API with NestJS #72. Working with PostgreSQL using raw SQL queries

JavaScript NestJS SQL

This entry is part 72 of 77 in the API with NestJS

Object-Relational Mapping (ORM) libraries can often help us write our code faster. The ORM allows us not to write raw SQL. Instead, we can manipulate the data using an object-oriented paradigm.

Using ORM can ease the learning curve of working with databases because we don’t need to go deep into learning SQL. Instead, we write the data model in the programming language we use to develop the application. On top of that, ORM should have security mechanisms that deal with issues such as SQL injection.

Unfortunately, ORMs have disadvantages too. For example, depending on ORM to generate the database structure based on our models can lead to not grasping the intricacies of the underlying architecture. Also, ORM automatically generates SQL queries for fetching, inserting or modifying data. Therefore, they are not always optimal and can lead to performance issues. Also, ORMs can have problems and bugs too.

It is fine to use ORM if we don’t need a lot of control over our SQL queries. If we develop a big project, though, we might prefer to deal with database management through raw SQL queries. In this article, we figure out how to structure our NestJS project to use raw SQL queries with a PostgreSQL database.

You can find the code from this article in this repository.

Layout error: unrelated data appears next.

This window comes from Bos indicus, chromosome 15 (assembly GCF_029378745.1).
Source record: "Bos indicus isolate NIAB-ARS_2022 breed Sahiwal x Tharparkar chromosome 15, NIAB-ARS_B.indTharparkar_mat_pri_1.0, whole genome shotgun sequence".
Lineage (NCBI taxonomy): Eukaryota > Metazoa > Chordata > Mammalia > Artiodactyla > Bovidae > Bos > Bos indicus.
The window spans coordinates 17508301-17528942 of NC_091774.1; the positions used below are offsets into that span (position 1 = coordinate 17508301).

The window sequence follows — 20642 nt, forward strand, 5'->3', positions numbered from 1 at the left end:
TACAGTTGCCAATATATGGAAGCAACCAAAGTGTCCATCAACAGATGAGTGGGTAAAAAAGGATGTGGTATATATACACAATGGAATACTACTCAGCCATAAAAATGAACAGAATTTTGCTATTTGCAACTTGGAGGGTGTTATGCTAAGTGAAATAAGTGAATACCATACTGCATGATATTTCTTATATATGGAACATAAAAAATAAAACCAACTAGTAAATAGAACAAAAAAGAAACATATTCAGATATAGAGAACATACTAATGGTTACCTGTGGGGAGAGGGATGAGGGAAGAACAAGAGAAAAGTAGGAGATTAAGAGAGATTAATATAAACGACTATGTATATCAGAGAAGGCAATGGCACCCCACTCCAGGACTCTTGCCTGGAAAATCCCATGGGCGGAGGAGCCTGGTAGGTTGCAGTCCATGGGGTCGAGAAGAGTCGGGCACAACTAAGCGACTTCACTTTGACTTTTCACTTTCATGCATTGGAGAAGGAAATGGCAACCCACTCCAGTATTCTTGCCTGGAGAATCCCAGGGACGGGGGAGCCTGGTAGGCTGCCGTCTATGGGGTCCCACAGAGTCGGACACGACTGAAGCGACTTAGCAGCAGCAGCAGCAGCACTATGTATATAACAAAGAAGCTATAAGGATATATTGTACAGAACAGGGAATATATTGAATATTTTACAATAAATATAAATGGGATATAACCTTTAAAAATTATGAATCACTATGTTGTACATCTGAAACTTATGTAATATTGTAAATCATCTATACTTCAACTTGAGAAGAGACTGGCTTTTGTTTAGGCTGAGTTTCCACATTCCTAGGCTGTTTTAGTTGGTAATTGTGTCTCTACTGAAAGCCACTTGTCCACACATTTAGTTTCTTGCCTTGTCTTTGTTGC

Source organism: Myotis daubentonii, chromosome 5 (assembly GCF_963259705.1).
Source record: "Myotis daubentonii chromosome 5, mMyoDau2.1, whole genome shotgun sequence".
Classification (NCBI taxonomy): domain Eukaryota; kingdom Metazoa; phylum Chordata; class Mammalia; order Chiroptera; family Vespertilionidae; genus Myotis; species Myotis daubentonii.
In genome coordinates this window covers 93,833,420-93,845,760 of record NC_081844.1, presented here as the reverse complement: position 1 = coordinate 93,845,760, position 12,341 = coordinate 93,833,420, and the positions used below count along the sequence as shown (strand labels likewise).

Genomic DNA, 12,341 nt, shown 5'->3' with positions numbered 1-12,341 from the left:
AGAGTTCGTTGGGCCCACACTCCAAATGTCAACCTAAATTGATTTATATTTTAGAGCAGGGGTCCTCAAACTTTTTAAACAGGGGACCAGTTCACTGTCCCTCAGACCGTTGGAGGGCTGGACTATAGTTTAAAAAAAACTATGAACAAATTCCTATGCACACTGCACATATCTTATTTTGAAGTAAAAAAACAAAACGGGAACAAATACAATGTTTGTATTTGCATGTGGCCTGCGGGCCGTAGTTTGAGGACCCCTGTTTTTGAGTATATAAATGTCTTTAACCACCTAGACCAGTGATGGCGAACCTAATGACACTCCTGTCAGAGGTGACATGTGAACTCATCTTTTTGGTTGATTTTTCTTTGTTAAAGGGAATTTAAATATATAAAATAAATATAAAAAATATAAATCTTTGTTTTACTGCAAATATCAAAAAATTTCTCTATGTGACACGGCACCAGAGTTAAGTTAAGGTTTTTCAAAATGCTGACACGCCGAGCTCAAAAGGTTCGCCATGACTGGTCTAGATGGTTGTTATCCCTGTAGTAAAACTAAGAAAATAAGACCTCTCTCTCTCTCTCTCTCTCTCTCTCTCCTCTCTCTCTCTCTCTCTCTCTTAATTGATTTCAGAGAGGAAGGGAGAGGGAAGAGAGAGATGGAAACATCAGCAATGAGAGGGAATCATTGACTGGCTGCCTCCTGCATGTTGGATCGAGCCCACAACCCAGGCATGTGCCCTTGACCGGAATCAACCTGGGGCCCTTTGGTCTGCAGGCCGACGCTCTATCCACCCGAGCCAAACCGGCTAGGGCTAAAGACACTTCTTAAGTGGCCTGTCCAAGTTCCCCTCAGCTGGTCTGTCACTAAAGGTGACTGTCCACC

Connecting to the database

As usual in this series, we use Docker to create an instance of the PostgreSQL database for us.


To provide Docker with the necessary environment variables, we need to create the file.


We must also provide a similar set of variables for our NestJS application.


It is also a good idea to validate if the environment variables are provided when the application starts.


Establishing the connection

In this article, we use the node-postgres library to establish a connection to our PostgreSQL database and run queries.

To manage a database connection, we can create a dynamic module. Thanks to that, we could easily copy and paste it to a different project or keep it in a separate library.

If you are not familiar with dynamic modules, check out API with NestJS #70. Defining dynamic modules


We use above because we want our to be global.

When the is imported, we expect a particular set of options to be provided.


Using a connection pool

The node-postgres library recommends we use a connection pool. Since we are creating a dynamic module, we can define our pool as a provider.


There is an advantage to defining the connection pool as a provider. If we want to specify some additional asynchronous configuration, this is a very good place to do so. You can find a proper example in a repository created by Jay McDoniel from the NestJS team.

Thanks to the fact that above we define a provider using the string, we now can use it in our service.


Managing migrations using Knex

We could manage migrations manually, but using an existing tool might save us time and trouble. Therefore, in this article, we use Knex.

The first step in using Knex is to create the configuration file.


Above we use to make sure that our is loaded before using the .

We can now create our first migration using the migration CLI.

Running the above command creates a file where we can define our migration.


We need to fill the and methods with the SQL queries Knex will run when running migrations and rolling them back.